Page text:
Forbes Names 11 Black Women to 30 Under 30 Lists1/07/2014
Each year Forbes magazines brings together experts to choose the leading young minds across 15 vari...
Each year Forbes magazines brings together experts to choose the leading young minds across 15 varied categories. These young men and women are then featured in their 30 Under 30 lists.
This year 11 Black women were designated influencers in the realms of entertainment, tech, music, sports, education, law, media, marketing and energy. Check out the work these women are doing!
We're already quite familiar with a few of the womn named. Issa Rae continues to offer up hilarious and insightful webseries. We've seen her act, but she also writes and produces series like "Black Actress." 10-year-old Quvenzhane Wallis has the goods to become America's sweetheart. She'll soon star in the classic hit musical 'Annie' for which she will be paid a handsome $1.5 million fee.
Aminatou Sow co-founded a digital list-serv for women who work across the world in tech fields to share their accomplishments. Tech Ladymafia provides women a safe space to discuss their experiences in the male dominated world of digital.
Read: 21 Black Women in Tech to Know
Interesting that both Janelle Monae and Rihanna are featured in the category of music. The music superstars represent the multifaceted nature of Black womanhood. Both women are outspoken and rebellious, but their non-traditional inclinations took them down two different paths. Janelle continues to keep us in awe by the way she's upsetting the status quo.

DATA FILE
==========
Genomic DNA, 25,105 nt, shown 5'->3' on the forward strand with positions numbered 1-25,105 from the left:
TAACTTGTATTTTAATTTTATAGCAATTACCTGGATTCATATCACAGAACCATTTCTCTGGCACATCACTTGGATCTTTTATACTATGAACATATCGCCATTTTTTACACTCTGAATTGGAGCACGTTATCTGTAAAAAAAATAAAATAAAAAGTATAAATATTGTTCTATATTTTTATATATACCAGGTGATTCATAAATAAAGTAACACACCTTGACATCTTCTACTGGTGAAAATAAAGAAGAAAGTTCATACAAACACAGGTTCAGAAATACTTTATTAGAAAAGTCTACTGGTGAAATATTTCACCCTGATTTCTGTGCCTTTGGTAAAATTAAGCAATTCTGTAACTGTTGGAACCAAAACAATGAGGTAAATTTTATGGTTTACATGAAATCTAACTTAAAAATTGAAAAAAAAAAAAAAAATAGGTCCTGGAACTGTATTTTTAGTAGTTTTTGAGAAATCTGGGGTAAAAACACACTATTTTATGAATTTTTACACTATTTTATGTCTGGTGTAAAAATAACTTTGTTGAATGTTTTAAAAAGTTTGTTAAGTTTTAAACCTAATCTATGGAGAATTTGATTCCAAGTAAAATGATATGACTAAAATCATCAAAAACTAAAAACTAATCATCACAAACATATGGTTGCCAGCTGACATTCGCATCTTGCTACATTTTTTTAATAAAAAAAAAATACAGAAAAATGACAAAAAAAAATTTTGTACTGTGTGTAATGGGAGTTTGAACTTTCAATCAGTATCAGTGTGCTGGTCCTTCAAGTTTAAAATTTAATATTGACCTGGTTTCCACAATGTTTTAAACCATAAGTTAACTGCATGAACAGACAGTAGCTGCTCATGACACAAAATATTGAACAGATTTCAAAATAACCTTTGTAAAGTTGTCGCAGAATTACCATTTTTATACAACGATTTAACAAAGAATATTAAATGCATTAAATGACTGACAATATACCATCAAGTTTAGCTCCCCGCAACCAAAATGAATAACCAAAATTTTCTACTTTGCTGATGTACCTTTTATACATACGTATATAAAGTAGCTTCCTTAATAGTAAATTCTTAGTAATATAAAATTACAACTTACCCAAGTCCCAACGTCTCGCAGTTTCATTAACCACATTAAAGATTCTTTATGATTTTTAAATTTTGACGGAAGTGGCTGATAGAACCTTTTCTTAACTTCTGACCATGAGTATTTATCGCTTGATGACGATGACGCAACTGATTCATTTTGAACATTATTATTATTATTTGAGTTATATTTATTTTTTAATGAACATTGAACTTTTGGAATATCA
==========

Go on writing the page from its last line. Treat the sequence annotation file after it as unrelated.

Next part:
In a world that is still extremely hostile to Black lesbian women, Brittney Griner's public embrace is certainly remarkable. The Baylor alum and WNBA star signed a groundbreaking deal with Nike last year, and she didn't have to compromise her identity to do it.
27-year-old Mandela Shumacher-Hodge is the co-founder of a platform to connect teachers across the world in order to enhance their professional development. Mandela is a former Teach for America corps member who used her experience to transform the lives of educators.
Amanda Brown serves at the national political director of Rock the Vote. The organization develops digital tools and strategies to get young people to the polls.
Lauren Wilson works as policy counsel for Free Press which fights major broadcast mergers, which have been using shared service agreements to evade the FCC's ban on duopolies, and which hurt the journalism industry and ownership by women and people of color.
In the age of digital, Uzoamaka Maduka runs a old-fashioned print literary magazine, The American Reader. The Princeton alum initially used funds she'd raised from various donors and benefactors to maintain the outlet. More recent she's partnered with Salon.com.
Katrina Craigwell heads the digital marketing efforts of global energy giant GE. She's diversified the companies marketing strategy across social media platforms.
Jessica Matthews is the CEO of Uncharted Play. Uncharted Play makes a soccer ball with a built-in battery. A half-hour of soccer can absorb enough kinetic energy to charge the battery enough to power a plugged-in LED light for five hours. The ball could millions around the world who live without electricity and rely on smoky, expensive kerosene lamps for light. Future extensions to her product line include an electric-generating jump rope, skateboard and (American) football.
If you know young women doing incredible things, we'd love to hear about them!
Kimberly Foster is the founder and editor of For Harriet. Email or Follow @KimberlyNFoster